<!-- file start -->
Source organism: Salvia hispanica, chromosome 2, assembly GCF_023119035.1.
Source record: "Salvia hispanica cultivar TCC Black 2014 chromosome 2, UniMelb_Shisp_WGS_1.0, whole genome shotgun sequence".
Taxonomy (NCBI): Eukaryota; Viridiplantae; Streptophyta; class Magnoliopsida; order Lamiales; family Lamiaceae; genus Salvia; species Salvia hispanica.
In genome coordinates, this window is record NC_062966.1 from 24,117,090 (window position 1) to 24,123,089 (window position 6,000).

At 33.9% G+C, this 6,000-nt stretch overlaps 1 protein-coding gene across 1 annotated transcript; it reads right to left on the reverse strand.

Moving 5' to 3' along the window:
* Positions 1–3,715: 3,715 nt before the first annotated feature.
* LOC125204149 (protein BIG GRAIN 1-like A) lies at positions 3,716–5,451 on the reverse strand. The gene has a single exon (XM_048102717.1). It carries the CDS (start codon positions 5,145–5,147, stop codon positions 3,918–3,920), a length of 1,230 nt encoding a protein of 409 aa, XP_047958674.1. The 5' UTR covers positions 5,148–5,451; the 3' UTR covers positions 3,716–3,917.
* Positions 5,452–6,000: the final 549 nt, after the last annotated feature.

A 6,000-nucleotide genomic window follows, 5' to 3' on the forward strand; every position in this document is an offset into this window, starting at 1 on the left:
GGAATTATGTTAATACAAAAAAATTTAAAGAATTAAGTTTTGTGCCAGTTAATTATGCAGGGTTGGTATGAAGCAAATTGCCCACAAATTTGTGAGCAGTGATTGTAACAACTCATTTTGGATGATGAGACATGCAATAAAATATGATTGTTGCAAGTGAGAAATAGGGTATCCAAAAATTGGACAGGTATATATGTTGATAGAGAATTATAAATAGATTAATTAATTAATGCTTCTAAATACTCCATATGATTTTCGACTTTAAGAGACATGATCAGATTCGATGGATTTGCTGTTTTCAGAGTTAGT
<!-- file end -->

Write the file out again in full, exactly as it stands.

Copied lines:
Source organism: Salvia hispanica, chromosome 2, assembly GCF_023119035.1.
Source record: "Salvia hispanica cultivar TCC Black 2014 chromosome 2, UniMelb_Shisp_WGS_1.0, whole genome shotgun sequence".
Taxonomy (NCBI): Eukaryota; Viridiplantae; Streptophyta; class Magnoliopsida; order Lamiales; family Lamiaceae; genus Salvia; species Salvia hispanica.
In genome coordinates, this window is record NC_062966.1 from 24,117,090 (window position 1) to 24,123,089 (window position 6,000).

At 33.9% G+C, this 6,000-nt stretch overlaps 1 protein-coding gene across 1 annotated transcript; it reads right to left on the reverse strand.

Moving 5' to 3' along the window:
* Positions 1–3,715: 3,715 nt before the first annotated feature.
* LOC125204149 (protein BIG GRAIN 1-like A) lies at positions 3,716–5,451 on the reverse strand. The gene has a single exon (XM_048102717.1). It carries the CDS (start codon positions 5,145–5,147, stop codon positions 3,918–3,920), a length of 1,230 nt encoding a protein of 409 aa, XP_047958674.1. The 5' UTR covers positions 5,148–5,451; the 3' UTR covers positions 3,716–3,917.
* Positions 5,452–6,000: the final 549 nt, after the last annotated feature.

A 6,000-nucleotide genomic window follows, 5' to 3' on the forward strand; every position in this document is an offset into this window, starting at 1 on the left:
GGAATTATGTTAATACAAAAAAATTTAAAGAATTAAGTTTTGTGCCAGTTAATTATGCAGGGTTGGTATGAAGCAAATTGCCCACAAATTTGTGAGCAGTGATTGTAACAACTCATTTTGGATGATGAGACATGCAATAAAATATGATTGTTGCAAGTGAGAAATAGGGTATCCAAAAATTGGACAGGTATATATGTTGATAGAGAATTATAAATAGATTAATTAATTAATGCTTCTAAATACTCCATATGATTTTCGACTTTAAGAGACATGATCAGATTCGATGGATTTGCTGTTTTCAGAGTTAGT